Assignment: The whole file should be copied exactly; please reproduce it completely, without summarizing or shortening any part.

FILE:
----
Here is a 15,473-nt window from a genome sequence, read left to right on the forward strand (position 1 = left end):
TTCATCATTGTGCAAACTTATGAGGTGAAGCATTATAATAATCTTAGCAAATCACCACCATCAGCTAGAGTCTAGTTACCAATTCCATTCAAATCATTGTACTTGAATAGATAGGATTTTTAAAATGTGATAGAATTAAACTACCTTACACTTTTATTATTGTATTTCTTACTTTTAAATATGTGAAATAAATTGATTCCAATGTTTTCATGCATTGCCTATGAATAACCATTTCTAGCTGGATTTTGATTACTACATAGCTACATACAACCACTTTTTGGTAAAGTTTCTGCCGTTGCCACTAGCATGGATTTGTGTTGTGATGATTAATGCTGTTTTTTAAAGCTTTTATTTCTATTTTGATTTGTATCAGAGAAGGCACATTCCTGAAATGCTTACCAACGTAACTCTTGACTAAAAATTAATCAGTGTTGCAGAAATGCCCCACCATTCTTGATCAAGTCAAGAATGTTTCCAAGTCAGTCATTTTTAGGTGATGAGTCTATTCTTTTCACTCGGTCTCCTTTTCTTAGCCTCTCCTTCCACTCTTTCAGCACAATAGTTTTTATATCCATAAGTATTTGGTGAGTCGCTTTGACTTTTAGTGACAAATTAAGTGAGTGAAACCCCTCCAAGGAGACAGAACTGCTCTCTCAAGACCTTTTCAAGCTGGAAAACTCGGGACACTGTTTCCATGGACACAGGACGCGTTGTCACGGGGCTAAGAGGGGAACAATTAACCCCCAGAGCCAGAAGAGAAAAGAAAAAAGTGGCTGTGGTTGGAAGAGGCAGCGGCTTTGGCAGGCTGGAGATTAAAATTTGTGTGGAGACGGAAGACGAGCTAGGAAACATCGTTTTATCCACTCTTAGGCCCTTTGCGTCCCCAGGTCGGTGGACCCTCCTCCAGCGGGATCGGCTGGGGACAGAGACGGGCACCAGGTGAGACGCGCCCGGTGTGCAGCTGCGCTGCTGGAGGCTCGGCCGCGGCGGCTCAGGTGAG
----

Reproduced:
Here is a 15,473-nt window from a genome sequence, read left to right on the forward strand (position 1 = left end):
TTCATCATTGTGCAAACTTATGAGGTGAAGCATTATAATAATCTTAGCAAATCACCACCATCAGCTAGAGTCTAGTTACCAATTCCATTCAAATCATTGTACTTGAATAGATAGGATTTTTAAAATGTGATAGAATTAAACTACCTTACACTTTTATTATTGTATTTCTTACTTTTAAATATGTGAAATAAATTGATTCCAATGTTTTCATGCATTGCCTATGAATAACCATTTCTAGCTGGATTTTGATTACTACATAGCTACATACAACCACTTTTTGGTAAAGTTTCTGCCGTTGCCACTAGCATGGATTTGTGTTGTGATGATTAATGCTGTTTTTTAAAGCTTTTATTTCTATTTTGATTTGTATCAGAGAAGGCACATTCCTGAAATGCTTACCAACGTAACTCTTGACTAAAAATTAATCAGTGTTGCAGAAATGCCCCACCATTCTTGATCAAGTCAAGAATGTTTCCAAGTCAGTCATTTTTAGGTGATGAGTCTATTCTTTTCACTCGGTCTCCTTTTCTTAGCCTCTCCTTCCACTCTTTCAGCACAATAGTTTTTATATCCATAAGTATTTGGTGAGTCGCTTTGACTTTTAGTGACAAATTAAGTGAGTGAAACCCCTCCAAGGAGACAGAACTGCTCTCTCAAGACCTTTTCAAGCTGGAAAACTCGGGACACTGTTTCCATGGACACAGGACGCGTTGTCACGGGGCTAAGAGGGGAACAATTAACCCCCAGAGCCAGAAGAGAAAAGAAAAAAGTGGCTGTGGTTGGAAGAGGCAGCGGCTTTGGCAGGCTGGAGATTAAAATTTGTGTGGAGACGGAAGACGAGCTAGGAAACATCGTTTTATCCACTCTTAGGCCCTTTGCGTCCCCAGGTCGGTGGACCCTCCTCCAGCGGGATCGGCTGGGGACAGAGACGGGCACCAGGTGAGACGCGCCCGGTGTGCAGCTGCGCTGCTGGAGGCTCGGCCGCGGCGGCTCAGGTGAG